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Space is becoming an increasingly contested military domain, and U.S. assets may be increasingly at risk without a comprehensive strategy, experts told members of the National Space Council.

The council, chaired by Vice President Mike Pence, met for the first time during the Trump administration on Thursday at the Steven F. Udvar-Hazy Center of the Smithsonian’s National Air and Space Museum. The council includes five Cabinet secretaries — State, Defense, Commerce, Transportation and Homeland Security — as well as the national security adviser, director of national intelligence and the chairman of the Joint Chiefs of Staff, among others.

Seated in front of the Space Shuttle Discovery, part of the museum’s permanent collection, council members heard testimony about the state of play in space. Although space plays a vital role in supporting military capabilities, notably networked communications and precision weapons, America’s competitive advantage is eroding, witnesses said.

Michael Griffin, a former NASA administrator, said the country’s adversaries fully understand the importance of space to America’s ability to fight and win. To fully protect assets and project power against potential threats, the U.S. must improve its situational awareness in space, he said.

“The U.S. must know what is being launched, from where it originates, to where it is going, what are its characteristics, what are its likely purposes, everywhere, all the time, to a level of accuracy sufficient for targeting and fire control should that be required,” he said.

The type of threats have multiplied as have the number of bad actors, and it is no longer just nation state that are capable of striking U.S. equipment in space, said retired Adm. James Ellis, former head of Strategic Command. The threats include the electromagnetic pulse associated with a nuclear weapon, anti-satellite weapons, devices that jam communications or blind sensors, and cyber or terrorist attacks on ground stations used for satellite control, he said.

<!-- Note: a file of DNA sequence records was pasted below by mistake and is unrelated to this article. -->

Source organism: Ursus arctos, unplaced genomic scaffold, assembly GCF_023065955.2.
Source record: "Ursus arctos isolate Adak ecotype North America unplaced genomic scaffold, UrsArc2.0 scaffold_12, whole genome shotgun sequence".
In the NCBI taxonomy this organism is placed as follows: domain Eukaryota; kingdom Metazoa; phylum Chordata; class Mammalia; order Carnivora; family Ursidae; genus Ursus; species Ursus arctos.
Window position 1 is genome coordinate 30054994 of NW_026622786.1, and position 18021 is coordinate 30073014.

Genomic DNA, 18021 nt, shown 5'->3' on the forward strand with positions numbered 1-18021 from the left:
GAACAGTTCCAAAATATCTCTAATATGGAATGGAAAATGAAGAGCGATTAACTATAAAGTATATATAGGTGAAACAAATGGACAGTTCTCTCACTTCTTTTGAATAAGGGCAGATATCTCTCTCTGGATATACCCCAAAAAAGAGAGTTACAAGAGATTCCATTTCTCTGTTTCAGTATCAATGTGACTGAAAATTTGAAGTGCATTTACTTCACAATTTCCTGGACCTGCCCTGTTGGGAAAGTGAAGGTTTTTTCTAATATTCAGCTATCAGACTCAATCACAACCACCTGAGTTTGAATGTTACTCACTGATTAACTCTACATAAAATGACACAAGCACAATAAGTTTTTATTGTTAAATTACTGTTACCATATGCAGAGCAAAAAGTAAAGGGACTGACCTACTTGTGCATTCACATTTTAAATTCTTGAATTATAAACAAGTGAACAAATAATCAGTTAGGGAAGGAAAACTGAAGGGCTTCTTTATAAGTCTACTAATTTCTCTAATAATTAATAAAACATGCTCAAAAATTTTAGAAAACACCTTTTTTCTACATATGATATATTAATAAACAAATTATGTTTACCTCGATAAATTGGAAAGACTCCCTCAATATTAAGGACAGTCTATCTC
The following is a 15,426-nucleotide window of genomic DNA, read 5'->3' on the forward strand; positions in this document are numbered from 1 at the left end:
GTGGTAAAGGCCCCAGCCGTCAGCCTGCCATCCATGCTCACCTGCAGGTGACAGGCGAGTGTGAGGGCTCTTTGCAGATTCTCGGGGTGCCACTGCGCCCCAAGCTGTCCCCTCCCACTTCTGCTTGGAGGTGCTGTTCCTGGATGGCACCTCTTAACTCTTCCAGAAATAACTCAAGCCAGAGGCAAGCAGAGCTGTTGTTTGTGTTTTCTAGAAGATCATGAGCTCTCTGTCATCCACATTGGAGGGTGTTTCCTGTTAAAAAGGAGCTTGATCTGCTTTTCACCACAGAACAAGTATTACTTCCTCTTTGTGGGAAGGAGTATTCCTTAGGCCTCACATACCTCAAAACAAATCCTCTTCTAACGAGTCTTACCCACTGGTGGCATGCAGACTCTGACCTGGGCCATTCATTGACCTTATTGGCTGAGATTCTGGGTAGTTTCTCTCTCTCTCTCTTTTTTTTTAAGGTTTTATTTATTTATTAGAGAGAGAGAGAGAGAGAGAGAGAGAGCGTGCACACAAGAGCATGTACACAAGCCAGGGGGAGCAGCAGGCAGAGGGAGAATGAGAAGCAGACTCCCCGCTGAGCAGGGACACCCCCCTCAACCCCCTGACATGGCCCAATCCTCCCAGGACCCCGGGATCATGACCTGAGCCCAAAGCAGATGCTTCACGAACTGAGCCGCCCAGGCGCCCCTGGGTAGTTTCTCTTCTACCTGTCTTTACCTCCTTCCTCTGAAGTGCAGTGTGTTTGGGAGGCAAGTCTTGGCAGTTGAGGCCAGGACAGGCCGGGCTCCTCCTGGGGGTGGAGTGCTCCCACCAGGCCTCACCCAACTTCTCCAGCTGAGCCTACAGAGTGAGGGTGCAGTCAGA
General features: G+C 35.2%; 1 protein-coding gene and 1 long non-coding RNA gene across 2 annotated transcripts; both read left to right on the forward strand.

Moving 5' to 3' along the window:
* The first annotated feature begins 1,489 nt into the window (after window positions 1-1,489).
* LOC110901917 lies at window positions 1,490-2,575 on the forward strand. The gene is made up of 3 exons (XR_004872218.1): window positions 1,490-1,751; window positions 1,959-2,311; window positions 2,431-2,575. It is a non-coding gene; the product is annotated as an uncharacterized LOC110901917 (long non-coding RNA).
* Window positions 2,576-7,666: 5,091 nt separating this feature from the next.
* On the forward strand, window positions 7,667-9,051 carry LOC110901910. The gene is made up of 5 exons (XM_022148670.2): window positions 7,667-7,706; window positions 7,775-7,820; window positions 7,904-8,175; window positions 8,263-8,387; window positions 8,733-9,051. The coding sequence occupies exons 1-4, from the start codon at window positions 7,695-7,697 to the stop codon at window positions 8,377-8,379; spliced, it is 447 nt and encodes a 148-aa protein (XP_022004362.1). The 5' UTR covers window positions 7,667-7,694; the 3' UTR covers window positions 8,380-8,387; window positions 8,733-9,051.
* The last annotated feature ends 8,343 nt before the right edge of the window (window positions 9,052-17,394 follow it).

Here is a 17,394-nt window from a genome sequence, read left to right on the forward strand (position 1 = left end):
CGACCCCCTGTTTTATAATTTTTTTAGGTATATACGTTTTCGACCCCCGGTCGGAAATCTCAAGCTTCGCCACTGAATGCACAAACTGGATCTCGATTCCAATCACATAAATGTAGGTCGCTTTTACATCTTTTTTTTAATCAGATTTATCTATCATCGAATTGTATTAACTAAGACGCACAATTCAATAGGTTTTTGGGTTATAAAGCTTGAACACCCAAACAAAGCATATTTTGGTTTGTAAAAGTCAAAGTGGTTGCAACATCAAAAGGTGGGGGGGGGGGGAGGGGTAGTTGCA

The proliferation of threats has not been matched by advances in protection capabilities, loss mitigation strategies and a clearly articulated set of national policies on space, Ellis said.

“Not all threats to our space assets originate in space, and not all our defense mitigation and deterrence efforts should be focused there,” he said. “A few dragons have been replaced by 100 snakes.”

The U.S. needs to make clear to the international community what it will and will not tolerate in space, he said.

Col. Pamela Melroy, a retired Air Force officer who commanded the Shuttle Discovery as a NASA astronaut before serving as the deputy director of the Defense Advanced Research Projects Agency’s tactical technology office, told the council’s members she is “deeply concerned” about the U.S.’s ability to maintain its military edge in all domains enabled by space-based assets.

“Speed — the tempo of decision and information — is the problem,” she said. “Because our adversaries have figured out how to move inside our military decision loop, and our existing precision kill chain is inadequate to address many new and pressing threats.”

The panelists’ remarks echoed observations made in a new report by the Center for Strategic and International Studies released on Oct. 4, the 60th anniversary of Russian satellite Sputnik orbiting the Earth and initiating the space age.

During the Cold War, the U.S. and the former Soviet Union were the dominant powers with the ability to access space, making most issues largely binary, said Todd Harrison, director of CSIS’ aerospace security project and a co-author of the report.

Now, space is more diverse. There are more disruptive players and technologies, there is a lack of widely accepted norms for behavior, and there are many tempting targets for the proliferation of counterspace capabilities, he said.

During the Cold War, many space assets were associated with command and control of nuclear weapons, and both the U.S. and former Soviet Union would have interpreted any action against them as a huge stride down the path to war, he said. Today, with many commercial assets performing a variety of functions, that deterrent is no longer credible, he said.

“Nearly all space systems that we use today were designed for a relatively benign environment,” he said.

Asked about a proposal contained in the House version of the fiscal 2018 defense policy bill to create a new independent space corps within the Air Force, analogous to the Marine Corp’s relationship to the Navy, Harrison said the plan would not solve all the issues confronting the U.S. in space. It wouldn’t create any new money to address the Pentagon’s budget crunch, he said, although it would give space issues a new prominence by adding a member dedicated to space to the Joint Chiefs.

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